Thursday, May 30, 2024

BoB challenges citizen empowerment

The Central Bank has come in full force to join the Botswana Economic Advisory Council (BEAC) in castigating government’s citizen economic empowerment schemes. In its latest annual report of 2006, the bank is worried by the exclusion of non-citizens from some sectors of the economy.
The report says by excluding foreigners from some aspects of the country’s economic activity, “there is a potential danger that Botswana will miss the opportunities to benefit from foreign expertise and finance, as well as the global production and marketing linkages that are increasingly a common characteristic of enterprises”.

A more comprehensive and durable approach to private sector development, the report indicates that it would better to recognize the benefits of encouraging migration of entrepreneurs from other parts of the world. The recognition should even extend to those businesses that operate in the small scale and low-tech activities that are covered by the reservation policies. Some of such activities that are covered by the reservation policy include butchery and fresh produce, general trading, petrol filling stations, supermarkets (excluding chain stores and franchise operations), bars (other than those related to hotel establishments), as well as a variety of small scale tourist related operations.

The report notes that whilst it is the intension of government to broaden economic opportunities for citizens by reserving certain economic activities, “any benefits are likely to be short term. The report does not take kindly to financial assistance schemes aimed at boosting citizen enterprises. The soft loans and grants offered by the government under various schemes are not a panacea to increased private sector activity in the economy. The bank believes that government’s financial policies that require minimal collateral or equity contributions are partly influenced by the availability of substantial government financial resources and the “perception that commercial interest rates are too high”. The subsidized loans, the central bank argues, have a tendency to inhibit proper costing and appraisal by prospective entrepreneurs and lenders as well as indiscipline in financial management.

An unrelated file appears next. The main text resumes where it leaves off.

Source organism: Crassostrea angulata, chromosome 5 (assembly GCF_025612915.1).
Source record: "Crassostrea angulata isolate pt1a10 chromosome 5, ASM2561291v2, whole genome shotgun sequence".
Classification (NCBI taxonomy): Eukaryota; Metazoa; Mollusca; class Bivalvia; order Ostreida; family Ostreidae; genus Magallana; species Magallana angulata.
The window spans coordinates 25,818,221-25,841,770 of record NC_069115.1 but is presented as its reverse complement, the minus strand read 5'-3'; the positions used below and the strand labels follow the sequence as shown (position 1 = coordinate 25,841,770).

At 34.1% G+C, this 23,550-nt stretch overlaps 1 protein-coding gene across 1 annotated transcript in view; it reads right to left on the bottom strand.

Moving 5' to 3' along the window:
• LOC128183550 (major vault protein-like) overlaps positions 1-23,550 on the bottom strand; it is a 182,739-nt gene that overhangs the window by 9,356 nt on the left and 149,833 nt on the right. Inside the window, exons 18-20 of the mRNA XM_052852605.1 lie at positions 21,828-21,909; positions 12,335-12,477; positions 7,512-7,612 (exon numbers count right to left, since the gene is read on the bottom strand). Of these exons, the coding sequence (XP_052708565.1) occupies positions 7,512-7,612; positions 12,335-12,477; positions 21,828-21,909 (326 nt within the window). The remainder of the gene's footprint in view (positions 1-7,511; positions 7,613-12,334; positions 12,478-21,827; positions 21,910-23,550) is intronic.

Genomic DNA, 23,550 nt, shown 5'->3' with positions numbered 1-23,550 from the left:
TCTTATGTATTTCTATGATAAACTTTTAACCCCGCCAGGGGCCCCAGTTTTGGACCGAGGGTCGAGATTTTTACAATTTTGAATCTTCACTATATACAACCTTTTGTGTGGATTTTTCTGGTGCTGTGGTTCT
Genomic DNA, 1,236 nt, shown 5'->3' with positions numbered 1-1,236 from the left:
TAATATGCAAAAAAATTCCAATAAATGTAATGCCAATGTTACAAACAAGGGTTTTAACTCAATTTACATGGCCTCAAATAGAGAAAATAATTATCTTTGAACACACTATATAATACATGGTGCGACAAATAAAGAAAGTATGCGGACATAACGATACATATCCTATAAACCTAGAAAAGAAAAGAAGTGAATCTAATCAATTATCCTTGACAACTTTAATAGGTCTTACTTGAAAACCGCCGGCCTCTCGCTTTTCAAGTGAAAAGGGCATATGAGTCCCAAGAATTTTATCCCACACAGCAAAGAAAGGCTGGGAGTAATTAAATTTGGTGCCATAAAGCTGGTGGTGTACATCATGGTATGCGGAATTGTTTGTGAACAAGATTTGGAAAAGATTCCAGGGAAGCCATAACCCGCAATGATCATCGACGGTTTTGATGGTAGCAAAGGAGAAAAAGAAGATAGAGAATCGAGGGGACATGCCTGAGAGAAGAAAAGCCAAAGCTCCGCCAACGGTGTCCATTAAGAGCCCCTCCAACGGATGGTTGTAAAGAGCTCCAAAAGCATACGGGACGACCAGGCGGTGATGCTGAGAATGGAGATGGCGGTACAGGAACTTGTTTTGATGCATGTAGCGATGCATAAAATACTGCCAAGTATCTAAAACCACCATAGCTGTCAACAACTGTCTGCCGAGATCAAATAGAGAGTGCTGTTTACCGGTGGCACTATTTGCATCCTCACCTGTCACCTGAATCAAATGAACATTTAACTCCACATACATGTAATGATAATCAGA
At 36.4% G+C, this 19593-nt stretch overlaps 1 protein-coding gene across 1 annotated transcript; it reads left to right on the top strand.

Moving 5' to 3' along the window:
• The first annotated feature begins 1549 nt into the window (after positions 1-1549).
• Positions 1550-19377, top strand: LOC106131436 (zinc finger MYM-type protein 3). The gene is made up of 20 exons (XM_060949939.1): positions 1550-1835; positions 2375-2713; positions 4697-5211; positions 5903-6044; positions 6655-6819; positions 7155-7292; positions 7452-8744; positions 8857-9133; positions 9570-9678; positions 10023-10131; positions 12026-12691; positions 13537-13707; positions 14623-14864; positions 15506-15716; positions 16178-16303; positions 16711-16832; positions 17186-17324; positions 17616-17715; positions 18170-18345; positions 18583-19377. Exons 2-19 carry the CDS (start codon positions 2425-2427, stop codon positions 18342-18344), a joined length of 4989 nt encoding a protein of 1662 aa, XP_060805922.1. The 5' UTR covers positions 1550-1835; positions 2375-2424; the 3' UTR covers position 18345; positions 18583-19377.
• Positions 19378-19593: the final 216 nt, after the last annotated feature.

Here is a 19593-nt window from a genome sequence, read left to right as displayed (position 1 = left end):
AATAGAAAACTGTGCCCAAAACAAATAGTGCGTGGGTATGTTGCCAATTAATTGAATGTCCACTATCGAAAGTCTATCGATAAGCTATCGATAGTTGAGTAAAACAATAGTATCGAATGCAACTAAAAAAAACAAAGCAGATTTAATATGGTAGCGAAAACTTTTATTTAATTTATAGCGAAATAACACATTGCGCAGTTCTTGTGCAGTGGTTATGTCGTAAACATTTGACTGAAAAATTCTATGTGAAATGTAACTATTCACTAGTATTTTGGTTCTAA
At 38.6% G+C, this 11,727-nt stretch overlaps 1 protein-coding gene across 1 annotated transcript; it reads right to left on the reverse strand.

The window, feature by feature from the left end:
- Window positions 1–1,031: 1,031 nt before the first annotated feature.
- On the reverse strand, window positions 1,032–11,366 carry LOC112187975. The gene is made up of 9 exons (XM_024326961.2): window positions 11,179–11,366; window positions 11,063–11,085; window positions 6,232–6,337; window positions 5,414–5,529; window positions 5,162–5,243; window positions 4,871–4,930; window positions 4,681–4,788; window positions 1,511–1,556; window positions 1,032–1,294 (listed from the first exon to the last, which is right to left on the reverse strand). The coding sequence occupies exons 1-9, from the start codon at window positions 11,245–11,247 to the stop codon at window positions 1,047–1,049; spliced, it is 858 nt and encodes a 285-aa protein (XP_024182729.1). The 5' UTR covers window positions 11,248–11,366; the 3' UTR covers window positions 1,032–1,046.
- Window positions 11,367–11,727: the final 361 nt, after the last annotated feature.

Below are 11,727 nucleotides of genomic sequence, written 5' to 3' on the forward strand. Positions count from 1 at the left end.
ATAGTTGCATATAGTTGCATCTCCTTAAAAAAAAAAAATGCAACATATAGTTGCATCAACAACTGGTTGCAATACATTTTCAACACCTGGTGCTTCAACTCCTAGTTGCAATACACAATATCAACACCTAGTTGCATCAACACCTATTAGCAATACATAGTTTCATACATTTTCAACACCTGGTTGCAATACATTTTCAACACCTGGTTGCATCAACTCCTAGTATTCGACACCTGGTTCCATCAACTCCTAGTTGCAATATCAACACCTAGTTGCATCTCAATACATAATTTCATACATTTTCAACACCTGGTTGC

“As shown by the experience of Financial Assistance Policy (FAP), provision of subsidized capital fosters low return projects that will not be viable when the subsidies are no longer available,” reads the report in part.

The report did not even spare a better model of FAP ÔÇô Citizen Economic Development Agency (CEDA) which encourages borrowers to make an equity contribution to their projects. Under CEDA, the bank warns of inherent moral hazard. It says the absence of equity contribution might indirectly act as a disincentive for entrepreneurs to strive for the success of their businesses as there is no financial risk linked to the ultimate collapse of the business.

“The provision of loans on generous terms using government funds may also result in crowding out of the private financial sector in the credit market,” reads the report. This is because if the borrowing terms from government supported institutions are both easier and expose the lender to greater risk relative to the borrower, the latter would have more incentive to borrow from government. The bank warns that institutions such as commercial banks and non-governmental financial institutions have the potential to lose their potential customer base to government supported institutions. The bank further argues that private lenders are more profit oriented and are likely to have better skills and greater motivation to fully monitor projects in an effort to minimize default risk than it is with government sponsored institutions.


Read this week's paper